- Implement Multi-Factor Authentication (MFA) – especially on email, cloud systems, and critical internal applications. If some users have it, review and expand it through the organization.
Educate Users and Managers
Since the most significant change will be at the user level, you should consider how you can prepare and support them. It may be helpful to create a “Remote Work Survival Guide” or FAQ that employees can refer to. This should include:
- Good security Practices:
- Current prevalent threats (social engineering and phishing). Consider online, automated training to educate users, like KnowBe4.
- What devices are allowed and why – so they understand what they can and cannot do
- What the experience may be like, and what performance issues they may encounter. Set the expectation that the home internet experience may be slower than when they are in the office.
- Printing – this is one of the biggest issues, especially for smaller businesses that do not have expensive software to make it easier. Consider using less paper, and focus on electronic sharing, or systems like SharePoint and Docusign for online document sharing and signing.
- Train users in the broader aspect of working remotely and how to do it well. Review the article on Keystone’s website: ”10 Tips to Work Remotely”. They need to prepare to be productive and stay connected with people.
Managers should also be trained in different techniques and tools to stay connected and manage the process and employees remotely.
- Use tools to stay in touch:
- Reach out via calls to employees and clients – ask them how they and their family are doing, how the remote tools and work are for them, and if they have any concerns about teammates or key clients. The information and connectedness will be very beneficial.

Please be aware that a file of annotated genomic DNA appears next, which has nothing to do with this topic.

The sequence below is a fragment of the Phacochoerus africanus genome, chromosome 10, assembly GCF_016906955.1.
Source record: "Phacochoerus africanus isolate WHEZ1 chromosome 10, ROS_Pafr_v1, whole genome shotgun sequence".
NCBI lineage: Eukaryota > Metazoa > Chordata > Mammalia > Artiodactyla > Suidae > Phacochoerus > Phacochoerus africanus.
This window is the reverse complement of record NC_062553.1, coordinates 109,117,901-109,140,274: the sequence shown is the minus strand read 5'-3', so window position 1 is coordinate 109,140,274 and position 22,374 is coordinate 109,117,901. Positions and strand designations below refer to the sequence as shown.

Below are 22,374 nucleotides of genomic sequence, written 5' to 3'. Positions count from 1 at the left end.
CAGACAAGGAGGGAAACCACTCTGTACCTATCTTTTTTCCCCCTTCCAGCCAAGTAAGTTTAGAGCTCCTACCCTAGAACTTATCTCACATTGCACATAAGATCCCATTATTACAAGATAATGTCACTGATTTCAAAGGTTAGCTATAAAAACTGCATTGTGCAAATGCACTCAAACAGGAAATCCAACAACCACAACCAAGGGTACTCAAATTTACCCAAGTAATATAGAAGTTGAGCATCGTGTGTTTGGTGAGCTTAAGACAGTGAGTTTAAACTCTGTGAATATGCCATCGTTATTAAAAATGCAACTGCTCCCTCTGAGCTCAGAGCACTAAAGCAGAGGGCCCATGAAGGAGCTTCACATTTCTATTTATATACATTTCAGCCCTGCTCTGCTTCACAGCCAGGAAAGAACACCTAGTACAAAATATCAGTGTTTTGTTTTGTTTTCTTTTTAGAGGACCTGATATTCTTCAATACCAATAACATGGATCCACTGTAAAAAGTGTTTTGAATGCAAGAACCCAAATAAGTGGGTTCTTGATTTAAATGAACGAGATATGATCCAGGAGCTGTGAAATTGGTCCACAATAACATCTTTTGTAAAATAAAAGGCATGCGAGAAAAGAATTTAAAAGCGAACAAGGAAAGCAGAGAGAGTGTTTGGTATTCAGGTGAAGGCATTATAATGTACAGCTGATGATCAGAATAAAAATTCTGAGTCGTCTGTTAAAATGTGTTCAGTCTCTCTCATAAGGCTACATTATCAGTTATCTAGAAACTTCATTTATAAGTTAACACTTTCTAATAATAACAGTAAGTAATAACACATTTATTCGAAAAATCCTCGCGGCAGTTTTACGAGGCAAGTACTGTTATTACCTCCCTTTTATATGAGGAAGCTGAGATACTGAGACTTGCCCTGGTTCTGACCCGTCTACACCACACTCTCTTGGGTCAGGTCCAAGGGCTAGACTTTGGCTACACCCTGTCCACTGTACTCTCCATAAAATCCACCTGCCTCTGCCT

- Daily or semiweekly huddles calls for teams – Schedule regular, short, stand-up type calls with your team using tools like Microsoft Teams. Everybody can connect and view a user’s desktop or whiteboard setup and connect visually using webcams.
- Managing the process – what are the capabilities of systems to report or show via dashboard the efficiency and flow of the process. Are orders getting stuck? Are internal sales responding? Review reports and consider new ones that can easily be created to support management.
- Review the means to measure employee performance – Managers will have to focus on measurement by results instead of by walking around. How can they review the actual work level and product of their team?
- Lastly, LinkedIn has two videos on remotely managing a staff that may be helpful:
Build the Environment
These are the changes or expansion of the existing technology that makes up your IT platform.
- Get the devices needed
- Get laptops – these may be leased if needed for a short time.
- Get webcams if needed – while most laptops have webcams, they may not be as effective for placement or quality as an external camera.
- Get cell phones if needed – some employees may now need these.
- Review and Establish Policies and Update Tools
- IT Departments use something called “Group Policies” to provide capabilities or limitations. A common group policy is “do not allow unencrypted USB drives to attach to this PC”. With new requirements to work remotely, the group policies should be reviewed for security and capability implications.
- Update tools are in place in most corporate IT workflows, these ensure that systems are patched, anti-virus is kept up to date, etc. With systems going remote, will these tools still work to keep them safe wherever they are located or however they are connecting?
- Setup good remote access and team communication tools
- Microsoft teams, with video capabilities – This is part of the Office 365 subscriptions so many organizations have already. It provides text chat, voice and video calls, screen sharing and white boarding, and more. It is a great way to stay connected with internal and external people. Microsoft offers a free version which is quite capable (https://support.office.com/en-us/article/Differences-between-Microsoft-Teams-and-Microsoft-Teams-free-0b69cf39-eb52-49af-b255-60d46fdf8a9c). And for the next six months as a response to Covid-19, Microsoft is expanding the availability for free.
- Phones – If your phone system supports it, make sure all devices have soft phones (software that connects to the phone system and emulates a desk phone). Alternatively, employees may be able to take their desk phone home and connect it for access. Note that is requires a very reliable home network and internet connection. The use of a soft phone may also require a headset with a good microphone.